By Kenneth Coppock
On August 19th the Government of Canada officially proclaimed that Foot and Mouth had been eliminated in Canada and from that date forward all quarantine restrictions imposed to control and eliminate the disease had been lifted. Approximately six months after the first outbreak on the Regina Plains and about three and a half months after the last isolated outbreak at Weyburn, Sask., the disease was officially at an end. With the proclamation there came to a close a period in which the Health of Animals Branch carried on an epic fight in disease control and at the same time overcame the handicaps of cold winter months and the muck and mire of the spring thaw. The job which was done without fanfare will long stand as a major undertaking accomplished efficiently and thoroughly.
The disease is over but the marketing problems which it precipitated are still present to plague both the government and the cattlemen. Provincial embargoes, imposed during the early stages of the disease, have long since been lifted and now that quarantine restrictions in Saskatchewan are removed the domestic trade in both cattle and beef can return to normalcy. Although Canada is not overburdened with cattle numbers — hardly enough to feed her own people if normal domestic beef consumption were to return — there is still the problem of seasonal fluctuation in marketings and the U.S. sanitary embargo still remains.
When the disease broke the Government acted quickly to negotiate the four-nation beef arrangement whereby Canada would send surplus beef to the United Kingdom to replace beef which was to be delivered there under contract by New Zealand. The latter country would send its beef to the United States. It is understood the volume of beef the United Kingdom would take would be approximately 60 million pounds. Whether or not this arrangement will prove to be a wise one is reserved for future discussion.
It may be argued that a sale of the Canadian surplus to the United Kingdom on a barter basis and upon long term credit in the long run would have been the wiser course instead of diverting large quantities of plain New Zealand beef to Canada’s best and only profitable export market. (Already New Zealand deliveries account for six to eight per cent of the plain quality beef available to U.S. consumers and the prospect of large numbers of plain cattle from Mexico have resulted in a drop of from $8 to $10.00 per cwt. in that grade of live cattle in the U.S. which in turn may depress the price of better quality cattle later on when Canada may again export to the U.S.)
However, this trading arrangement enabled the Canadian government to initiate a floor price policy without too much delay based on $25 per cwt in Toronto for good steers and this saved the feeding industry from bankruptcy during the late spring months. Severe capital losses in many cases resulted nevertheless.
Although the floor price is indicated as being on live cattle, in effect the Prices Support Board purchases beef from inspected packing plants at prices which translate into the announced floor price for live cattle. The Board relies on the packer paying the producer the floor price. Needless to say this is not always done because the policy does not provide for the Board to purchase all beef which is surplus. As a result the market price for good fat range cows is $12.00 per cwt whereas the floor price beef equivalent, assuming the packer has a quota with the Board, calls for a market price of $17 to $18 per cwt.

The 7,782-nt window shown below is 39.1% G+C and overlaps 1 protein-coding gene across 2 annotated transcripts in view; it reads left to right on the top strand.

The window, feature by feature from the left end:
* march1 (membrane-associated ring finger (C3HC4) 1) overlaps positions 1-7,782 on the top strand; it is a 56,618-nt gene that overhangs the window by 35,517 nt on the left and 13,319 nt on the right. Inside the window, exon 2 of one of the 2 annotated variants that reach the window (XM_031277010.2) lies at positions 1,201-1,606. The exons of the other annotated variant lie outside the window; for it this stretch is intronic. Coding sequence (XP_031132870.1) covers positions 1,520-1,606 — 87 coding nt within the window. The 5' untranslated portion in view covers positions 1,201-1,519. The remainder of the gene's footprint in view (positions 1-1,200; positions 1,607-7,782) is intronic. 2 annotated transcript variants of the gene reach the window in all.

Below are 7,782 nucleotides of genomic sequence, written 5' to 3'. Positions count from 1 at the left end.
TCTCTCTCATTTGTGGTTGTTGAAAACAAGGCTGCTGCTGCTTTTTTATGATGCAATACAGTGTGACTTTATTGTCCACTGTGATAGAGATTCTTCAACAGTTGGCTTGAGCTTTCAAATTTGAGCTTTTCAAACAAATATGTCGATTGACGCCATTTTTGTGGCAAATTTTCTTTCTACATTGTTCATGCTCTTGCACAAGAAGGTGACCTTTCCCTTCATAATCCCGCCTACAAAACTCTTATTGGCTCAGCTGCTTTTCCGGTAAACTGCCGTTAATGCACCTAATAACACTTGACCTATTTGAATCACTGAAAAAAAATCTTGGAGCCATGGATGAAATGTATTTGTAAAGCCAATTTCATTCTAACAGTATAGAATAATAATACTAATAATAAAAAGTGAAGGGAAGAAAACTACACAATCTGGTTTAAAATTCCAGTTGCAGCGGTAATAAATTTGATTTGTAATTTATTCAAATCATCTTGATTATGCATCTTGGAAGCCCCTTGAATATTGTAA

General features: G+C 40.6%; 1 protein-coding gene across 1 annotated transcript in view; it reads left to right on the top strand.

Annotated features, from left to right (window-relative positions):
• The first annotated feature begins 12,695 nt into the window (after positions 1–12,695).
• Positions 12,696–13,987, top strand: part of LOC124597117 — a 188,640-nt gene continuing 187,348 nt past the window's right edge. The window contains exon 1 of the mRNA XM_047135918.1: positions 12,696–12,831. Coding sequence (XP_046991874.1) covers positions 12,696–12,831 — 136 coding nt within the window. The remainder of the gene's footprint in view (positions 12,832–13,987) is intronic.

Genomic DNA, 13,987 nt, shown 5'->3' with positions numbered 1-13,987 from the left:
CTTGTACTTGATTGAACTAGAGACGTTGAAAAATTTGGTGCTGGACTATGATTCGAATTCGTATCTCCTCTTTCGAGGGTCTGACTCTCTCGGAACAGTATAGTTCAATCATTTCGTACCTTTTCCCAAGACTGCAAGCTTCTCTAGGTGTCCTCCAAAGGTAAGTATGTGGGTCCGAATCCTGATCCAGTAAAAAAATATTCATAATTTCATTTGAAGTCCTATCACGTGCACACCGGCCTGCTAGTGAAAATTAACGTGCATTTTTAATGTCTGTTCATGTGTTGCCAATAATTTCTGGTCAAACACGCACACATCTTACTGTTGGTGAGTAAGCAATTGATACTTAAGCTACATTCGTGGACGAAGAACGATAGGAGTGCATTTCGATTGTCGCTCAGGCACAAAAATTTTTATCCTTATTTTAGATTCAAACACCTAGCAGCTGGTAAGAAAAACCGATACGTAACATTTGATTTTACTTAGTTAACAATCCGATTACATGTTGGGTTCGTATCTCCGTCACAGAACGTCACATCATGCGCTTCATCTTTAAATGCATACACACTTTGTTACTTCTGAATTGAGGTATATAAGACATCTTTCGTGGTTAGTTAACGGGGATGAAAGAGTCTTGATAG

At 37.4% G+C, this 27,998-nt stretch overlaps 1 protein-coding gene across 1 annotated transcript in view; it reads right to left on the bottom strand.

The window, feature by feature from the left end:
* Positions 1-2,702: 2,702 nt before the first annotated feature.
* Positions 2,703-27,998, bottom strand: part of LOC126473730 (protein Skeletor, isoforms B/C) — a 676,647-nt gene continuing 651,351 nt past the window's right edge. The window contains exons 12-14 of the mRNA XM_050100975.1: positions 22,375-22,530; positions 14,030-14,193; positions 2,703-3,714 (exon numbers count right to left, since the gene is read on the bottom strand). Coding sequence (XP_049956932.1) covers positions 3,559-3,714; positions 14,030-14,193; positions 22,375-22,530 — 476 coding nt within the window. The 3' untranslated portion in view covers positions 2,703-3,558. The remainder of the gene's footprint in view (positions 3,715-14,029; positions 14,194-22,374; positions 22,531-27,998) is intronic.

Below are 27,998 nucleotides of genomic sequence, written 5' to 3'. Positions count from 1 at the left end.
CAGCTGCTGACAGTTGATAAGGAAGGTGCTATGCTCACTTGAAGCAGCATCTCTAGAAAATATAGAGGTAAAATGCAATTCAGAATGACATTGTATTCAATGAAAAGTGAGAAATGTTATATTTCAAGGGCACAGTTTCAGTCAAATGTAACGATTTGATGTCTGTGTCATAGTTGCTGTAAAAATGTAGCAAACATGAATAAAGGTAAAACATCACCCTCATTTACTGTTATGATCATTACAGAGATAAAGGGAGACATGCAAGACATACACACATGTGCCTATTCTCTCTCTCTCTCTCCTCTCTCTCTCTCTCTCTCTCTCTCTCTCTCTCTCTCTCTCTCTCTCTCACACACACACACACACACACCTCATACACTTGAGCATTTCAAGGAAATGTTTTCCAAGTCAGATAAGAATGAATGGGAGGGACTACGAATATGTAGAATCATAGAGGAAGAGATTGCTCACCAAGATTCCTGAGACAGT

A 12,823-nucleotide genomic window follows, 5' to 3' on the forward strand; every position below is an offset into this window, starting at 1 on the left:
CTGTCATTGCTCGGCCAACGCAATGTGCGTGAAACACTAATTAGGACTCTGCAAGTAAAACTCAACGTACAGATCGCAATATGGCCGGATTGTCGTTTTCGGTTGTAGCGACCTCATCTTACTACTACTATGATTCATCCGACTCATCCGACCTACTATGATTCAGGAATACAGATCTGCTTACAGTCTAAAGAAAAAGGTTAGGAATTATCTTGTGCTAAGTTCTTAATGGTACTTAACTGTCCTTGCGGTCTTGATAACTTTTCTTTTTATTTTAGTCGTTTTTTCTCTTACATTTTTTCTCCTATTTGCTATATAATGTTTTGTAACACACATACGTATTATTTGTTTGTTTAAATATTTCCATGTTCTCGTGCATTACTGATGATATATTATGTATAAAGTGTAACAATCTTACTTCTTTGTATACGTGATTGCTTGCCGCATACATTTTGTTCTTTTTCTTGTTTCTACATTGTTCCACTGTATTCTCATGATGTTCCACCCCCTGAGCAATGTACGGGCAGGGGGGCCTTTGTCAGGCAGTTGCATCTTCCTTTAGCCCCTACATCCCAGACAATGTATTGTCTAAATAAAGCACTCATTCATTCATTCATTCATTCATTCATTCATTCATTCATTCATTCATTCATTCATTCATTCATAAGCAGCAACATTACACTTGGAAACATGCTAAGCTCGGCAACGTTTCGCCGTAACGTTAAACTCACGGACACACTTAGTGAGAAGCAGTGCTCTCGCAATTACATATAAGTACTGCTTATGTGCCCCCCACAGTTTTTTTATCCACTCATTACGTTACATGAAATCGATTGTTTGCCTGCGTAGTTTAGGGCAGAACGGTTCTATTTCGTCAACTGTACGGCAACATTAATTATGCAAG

Dissatisfaction with the operation of the present policy is evident among cattlemen. They see a policy which does not provide for all of the industry’s surplus and one which because of limited quotas to packers encourages lower price quotations on live cattle. They contend that the only effective floor policy, if the floor price is to be on live cattle, would be one where a government buyer actually buys live cattle for Board account at pre-determined live cattle prices.
The minister has counselled producers to hold back their marketings but it has been pointed out that in many if not all ranch operations this is not possible in the fall period. The only operators who can hold back marketings to the abattoirs are the cattle feeders who purchase from the cattle producers. And unless the government policy is projected as to price, to and through next spring cattle feeders are not inclined to make purchases now except at speculative prices.
Instead it is suggested that the government should announce a floor price policy based on but lower than a weekly average of prices for good steers at Chicago less transportation and other shipping costs from important Canadian central markets and this price should be adjusted weekly until the U.S. market is again available. It is thought if this policy would be laid down now cattle feeders would appraise market possibilities for next spring in the United States and make their purchases accordingly.
A floor price policy tied to prices in Canada’s export market would inspire confidence and bring the feeder buyer into the market now when his buying will absorb heavy fall marketings in Western Canada and spread supplies through the first half of 1953 when they may be needed right here in Canada.
‘Our History’ is curated by former Canadian Cattlemen editor, Gren Winslow.